Branding continues to evolve beyond a logo and witty pay-off line and what worked years ago may not necessarily work today. Sure, we still work with some of the same principles but how they’re applied is different. Before organisations could get away with a lot more than they can today; if a brand posts a piece of content that is deemed offensive or inappropriate by their audience, they’ll receive swift backlash and the opposite is also true – when brands share content that their audience loves, then that content will be shared and celebrated. It’s important that brands pay attention to brand experience, now more than ever.
Brand experience refers to the feelings and behavioural responses evoked by brand-related stimuli that are part of t a brand’s design and identity. People experience the brand at multiples points, from seeking the product/service, shopping, receiving and when they actually make use of the product or service.We live in a time where seeking a product or service can take up to minutes, mobile allows consumers to browse and buy all on their phone and on-the-go. Consumers are able to easily access the brands that they love, directly by going straight to the website or by visiting a company’s page or via another channel and all the while, the consumers is interacting with the brand without touching the product, entering the store or talking to an assistant.
Therefore, it has become essential that brands ensure that the they give consumers an experience that is personalised, uncomplicated and also create unique ways for consumers to experience the brand. Sports apparel giant, Nike, offers their consumers various avenues to engage with the brand – website, apps, social media, stores, etc. Nike segments their audience to ensure that everyone gets content, promotions and product suggestions aligned to them; brands cannot afford to treat online as an afterthought because it’s not – it’s an extension of your brand and another path to connecting with the brand.
Air Jordan II Tinker launch on Snapchat
The launch of the Air Jordan III Tinker on Snapchat is a great example of a brand providing its consumers with a unique and seamless shopping experience. The collaboration between Nike’s Jordan brand, Darkstore and Snapchat, married social media, e-commerce and artificial intelligence to give their consumers a shopping experience that used technology to make the experience of buying exciting. The sale of the Air Jordan III Tinker is the first time a product was sold on Snapchat by a brand other than Snap. The sneaker was sold at the Jumpman All-Star after party in Los Angeles; attendees were given an exclusive code that would take them to Snapchat to complete their purchase but it didn’t stop there, once users were on Snapchat they could project a 3D augmented reality version of Michael Jordan in flight, wearing the Air Jordan III Tinker’s, that consumers could purchase by clicking on it. The entire process of buying the sneaker happens on Snapchat, allowing users to finish their purchase within minutes and receive their sneaker in under two hours.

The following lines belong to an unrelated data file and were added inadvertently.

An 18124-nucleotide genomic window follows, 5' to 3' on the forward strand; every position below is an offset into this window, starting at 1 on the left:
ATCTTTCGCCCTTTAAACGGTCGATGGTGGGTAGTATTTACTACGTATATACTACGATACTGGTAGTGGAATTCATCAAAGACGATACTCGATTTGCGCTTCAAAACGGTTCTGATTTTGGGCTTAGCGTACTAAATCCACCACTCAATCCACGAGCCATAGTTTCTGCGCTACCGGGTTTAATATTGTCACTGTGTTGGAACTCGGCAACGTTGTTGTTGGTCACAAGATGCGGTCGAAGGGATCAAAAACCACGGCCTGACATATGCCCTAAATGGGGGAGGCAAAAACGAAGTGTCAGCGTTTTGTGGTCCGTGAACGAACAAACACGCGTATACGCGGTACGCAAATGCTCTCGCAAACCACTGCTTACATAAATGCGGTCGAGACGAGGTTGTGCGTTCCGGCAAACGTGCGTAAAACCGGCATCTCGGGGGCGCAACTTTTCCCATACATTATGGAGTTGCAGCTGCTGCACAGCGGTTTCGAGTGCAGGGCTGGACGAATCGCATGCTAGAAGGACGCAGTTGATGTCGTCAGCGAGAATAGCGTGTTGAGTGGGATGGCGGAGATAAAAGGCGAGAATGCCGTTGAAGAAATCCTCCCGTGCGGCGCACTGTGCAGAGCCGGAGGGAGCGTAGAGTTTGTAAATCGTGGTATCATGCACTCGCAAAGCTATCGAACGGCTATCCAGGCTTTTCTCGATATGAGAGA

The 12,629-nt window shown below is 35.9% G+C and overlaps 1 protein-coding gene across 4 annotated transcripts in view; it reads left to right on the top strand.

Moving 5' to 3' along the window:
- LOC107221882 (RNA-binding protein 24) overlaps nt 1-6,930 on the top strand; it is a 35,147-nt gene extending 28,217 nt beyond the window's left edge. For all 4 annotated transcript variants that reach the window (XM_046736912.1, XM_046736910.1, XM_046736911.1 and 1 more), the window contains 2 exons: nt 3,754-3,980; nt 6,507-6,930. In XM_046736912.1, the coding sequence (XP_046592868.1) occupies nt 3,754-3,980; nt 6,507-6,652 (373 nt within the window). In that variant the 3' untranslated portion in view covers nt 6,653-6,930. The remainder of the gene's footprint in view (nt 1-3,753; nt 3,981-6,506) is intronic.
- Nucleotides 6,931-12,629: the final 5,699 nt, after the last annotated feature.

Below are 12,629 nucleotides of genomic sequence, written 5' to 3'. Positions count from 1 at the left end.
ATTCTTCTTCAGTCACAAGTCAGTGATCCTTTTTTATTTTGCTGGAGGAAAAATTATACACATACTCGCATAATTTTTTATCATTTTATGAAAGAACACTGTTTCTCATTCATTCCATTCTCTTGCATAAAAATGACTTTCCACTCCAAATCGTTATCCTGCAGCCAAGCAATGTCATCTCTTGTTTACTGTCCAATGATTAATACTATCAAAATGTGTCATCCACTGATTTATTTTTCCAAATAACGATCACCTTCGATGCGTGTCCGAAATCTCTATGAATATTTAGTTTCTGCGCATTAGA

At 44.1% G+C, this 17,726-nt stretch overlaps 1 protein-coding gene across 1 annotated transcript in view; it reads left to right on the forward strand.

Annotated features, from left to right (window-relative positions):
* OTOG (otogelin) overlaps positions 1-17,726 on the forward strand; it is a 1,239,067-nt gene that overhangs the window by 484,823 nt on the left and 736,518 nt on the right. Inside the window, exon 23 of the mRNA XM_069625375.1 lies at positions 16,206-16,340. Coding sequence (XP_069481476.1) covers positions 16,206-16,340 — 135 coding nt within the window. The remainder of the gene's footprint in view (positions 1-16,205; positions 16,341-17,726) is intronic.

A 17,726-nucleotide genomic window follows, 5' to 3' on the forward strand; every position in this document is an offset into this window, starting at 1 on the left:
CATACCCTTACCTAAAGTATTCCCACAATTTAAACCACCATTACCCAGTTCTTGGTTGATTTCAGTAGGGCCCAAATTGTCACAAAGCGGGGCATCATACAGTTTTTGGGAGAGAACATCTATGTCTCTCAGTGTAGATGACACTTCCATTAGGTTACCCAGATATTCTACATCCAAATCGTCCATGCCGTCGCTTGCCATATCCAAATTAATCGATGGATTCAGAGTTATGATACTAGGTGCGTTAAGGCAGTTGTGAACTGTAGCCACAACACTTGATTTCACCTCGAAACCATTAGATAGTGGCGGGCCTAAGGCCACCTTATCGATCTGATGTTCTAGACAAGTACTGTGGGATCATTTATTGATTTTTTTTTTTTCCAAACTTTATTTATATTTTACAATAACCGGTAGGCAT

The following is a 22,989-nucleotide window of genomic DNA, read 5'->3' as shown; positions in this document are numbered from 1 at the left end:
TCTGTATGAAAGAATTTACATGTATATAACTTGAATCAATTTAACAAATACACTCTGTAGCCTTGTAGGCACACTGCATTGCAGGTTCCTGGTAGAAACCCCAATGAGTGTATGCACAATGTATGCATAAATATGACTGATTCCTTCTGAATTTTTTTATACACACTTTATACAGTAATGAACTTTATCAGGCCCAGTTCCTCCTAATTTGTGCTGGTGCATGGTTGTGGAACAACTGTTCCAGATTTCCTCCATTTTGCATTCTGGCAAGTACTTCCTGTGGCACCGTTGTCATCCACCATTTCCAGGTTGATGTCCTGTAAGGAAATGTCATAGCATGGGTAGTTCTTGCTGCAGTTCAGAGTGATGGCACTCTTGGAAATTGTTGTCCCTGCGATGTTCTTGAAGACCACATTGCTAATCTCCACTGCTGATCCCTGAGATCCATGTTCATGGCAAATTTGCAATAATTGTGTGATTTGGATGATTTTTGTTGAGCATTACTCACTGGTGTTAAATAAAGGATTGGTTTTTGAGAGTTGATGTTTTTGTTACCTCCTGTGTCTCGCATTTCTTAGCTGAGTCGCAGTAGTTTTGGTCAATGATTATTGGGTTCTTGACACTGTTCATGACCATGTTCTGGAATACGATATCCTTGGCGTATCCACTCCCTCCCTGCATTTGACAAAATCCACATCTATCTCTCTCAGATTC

Dresden gets personal
Australian eyewear retailer, Dresden, plans on changing the face of the vision industry by providing consumers with eyecare that’s affordable, fashionable and sustainable. Dresden’s unique selling point is that their products are made locally, and sustainably, through a zero waste process, and are affordable for everyone. Their glasses come in one frame shape and every part of the glasses is interchangeable, allowing consumers to personalise every element of their glasses. Dresden takes it a step further by giving consumers a great buying experience both online and IRL – online they make the experience of buying on their website fun and practical just like the brand. The same way you can customize your pair in-store, you can do so online.
The ecommerce experience is well packaged – every level of the experience is beautifully designed, well-considered and consistent with the brand’s personality. Which explains the why Dresden’s sales conversion rate has doubled since they redesigned the online shopping experience.
Experiential at Apple
In 2017 tech giant, Apple, launched a series of free creative sessions that would be held at Apple stores all over the world called Today at Apple. The sessions are about sharing skills, creativity and showing participants how they can use Apple products to create and teach. Since launching, there have been over 18 000 sessions held at various Apple stores around the world. Today at Apple is a great example of a brand creating unique experiences for its customers, that brings them into the store and allows them to engage with the product in an exciting way and doesn’t feel they’re being sold a product.
Audiences want personalised experiences, they want the process of buying online to be simple and with an interface that’s easy to use and they want to be excited and brands have no choice but to deliver. Not giving consumers memorable experiences is a risk marketers don’t want to take, especially today when consumers have so many options when it comes to where they spend their money. The evolution of social media and retail provides marketers with an opportunity to forge deeper connections with consumers and serve their market better. That being said, marketers still need to pay attention to the physical touchpoints. The in-store experience has to be as simple and delightful as the online experience; every element of the brand is important and should work together to drive an action.